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Slow post-terror healing in Sri Lanka

Nilushan Prasad Fernando, a government school teacher in Sri Lanka, observes that Catholics are again celebrating feast days and there are Sunday school sessions for children.
 

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Vatican envoy visits Sri Lanka after attacks

COLOMBO (UCAN): Fernando Cardinal Filoni, prefect of the Vatican Congregation for the Evangelisation of Peoples, made an unheralded visit to Sri Lanka to show solidarity with Catholics still reeling from the Easter Sunday suicide bombings that claimed over 250 lives and injured more than 400.
 

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Sri Lankan community thanks diocese for support

HONG KONG (SE): Sri Lanka was in a civil war for 33 long years. There is no exact casualty toll, but the United Nations has suggested that as many as 40,000 civilians were killed in the last stage of the war alone. The civil war ended in 2009 after a large-scale operation by the army. 
 
Just as Sri Lankans were beginning to heave a sigh of relief after three decades of war, tragedy struck the country again on Easter Sunday, April 21, in the form of suicide bombers.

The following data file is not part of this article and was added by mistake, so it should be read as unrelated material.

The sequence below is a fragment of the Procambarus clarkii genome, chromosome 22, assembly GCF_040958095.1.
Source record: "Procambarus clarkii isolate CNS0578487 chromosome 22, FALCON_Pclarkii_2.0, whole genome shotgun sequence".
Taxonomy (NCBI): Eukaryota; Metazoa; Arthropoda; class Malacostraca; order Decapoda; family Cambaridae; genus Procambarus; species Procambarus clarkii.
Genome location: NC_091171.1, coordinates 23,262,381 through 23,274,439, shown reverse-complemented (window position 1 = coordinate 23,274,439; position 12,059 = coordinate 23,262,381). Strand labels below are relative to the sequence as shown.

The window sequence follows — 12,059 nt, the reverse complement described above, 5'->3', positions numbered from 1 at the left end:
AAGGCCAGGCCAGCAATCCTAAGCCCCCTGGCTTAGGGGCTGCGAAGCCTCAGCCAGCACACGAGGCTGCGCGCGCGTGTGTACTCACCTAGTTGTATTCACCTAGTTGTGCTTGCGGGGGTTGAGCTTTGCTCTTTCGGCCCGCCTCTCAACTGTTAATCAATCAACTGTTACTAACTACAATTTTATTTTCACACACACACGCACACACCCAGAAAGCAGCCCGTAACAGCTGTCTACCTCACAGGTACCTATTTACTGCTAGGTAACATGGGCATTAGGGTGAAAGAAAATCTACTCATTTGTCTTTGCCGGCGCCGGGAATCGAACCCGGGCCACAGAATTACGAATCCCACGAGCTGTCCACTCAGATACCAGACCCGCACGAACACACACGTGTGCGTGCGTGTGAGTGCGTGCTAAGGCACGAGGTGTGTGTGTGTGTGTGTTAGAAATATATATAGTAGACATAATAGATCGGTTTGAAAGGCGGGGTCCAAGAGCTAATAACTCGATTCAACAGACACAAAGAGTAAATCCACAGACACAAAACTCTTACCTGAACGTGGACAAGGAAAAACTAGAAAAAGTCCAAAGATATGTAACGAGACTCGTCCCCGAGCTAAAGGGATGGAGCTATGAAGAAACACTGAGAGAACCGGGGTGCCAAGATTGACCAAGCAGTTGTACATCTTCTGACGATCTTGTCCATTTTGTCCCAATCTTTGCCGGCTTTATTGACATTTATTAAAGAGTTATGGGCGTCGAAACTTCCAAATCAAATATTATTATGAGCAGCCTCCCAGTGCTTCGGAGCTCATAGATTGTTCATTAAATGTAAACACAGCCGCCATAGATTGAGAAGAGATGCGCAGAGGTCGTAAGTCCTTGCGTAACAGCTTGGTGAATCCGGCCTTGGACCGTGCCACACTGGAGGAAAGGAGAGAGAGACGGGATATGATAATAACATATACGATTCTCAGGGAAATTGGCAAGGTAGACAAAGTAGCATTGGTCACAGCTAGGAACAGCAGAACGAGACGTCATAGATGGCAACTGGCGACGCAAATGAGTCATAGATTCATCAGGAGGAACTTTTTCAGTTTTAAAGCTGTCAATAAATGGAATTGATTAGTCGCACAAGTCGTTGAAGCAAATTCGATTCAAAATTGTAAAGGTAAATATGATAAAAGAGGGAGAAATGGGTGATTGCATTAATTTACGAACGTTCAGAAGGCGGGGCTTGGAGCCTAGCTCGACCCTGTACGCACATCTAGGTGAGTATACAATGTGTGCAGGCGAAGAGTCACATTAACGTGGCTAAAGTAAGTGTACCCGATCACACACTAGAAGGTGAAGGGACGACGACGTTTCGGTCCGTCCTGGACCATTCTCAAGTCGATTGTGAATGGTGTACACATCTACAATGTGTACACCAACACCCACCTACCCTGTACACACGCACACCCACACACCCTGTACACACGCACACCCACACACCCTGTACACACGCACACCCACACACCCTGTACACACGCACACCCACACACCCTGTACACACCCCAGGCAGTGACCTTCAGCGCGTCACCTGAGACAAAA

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Sri Lanka’s churches closed for second week

COLOMBO (UCAN): Sunday Masses were cancelled again in Sri Lanka as churches remained closed for a second week following the Easter Sunday suicide bombings on April 28 that killed more than 250 people.
 
Malcolm Cardinal Ranjith, of Colombo, had previously announced that Sunday Masses would be held on May 5, but cancelled services after considering the latest security alert. Instead, he celebrated a televised, private Mass at the Archbishop’s House in Colombo.
 

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Sri Lanka attacks heighten security fears in Goa

PANJIM (UCAN): The Easter Sunday terror attacks in Sri Lanka have spurred the state of Goa, India, to provide security for its ancient Christian buildings, but Church leaders say much more is needed.
 
“Goa needs to take extra precautions,” Pramod Sawant, Goa’s chief minister told media on April 22.
 

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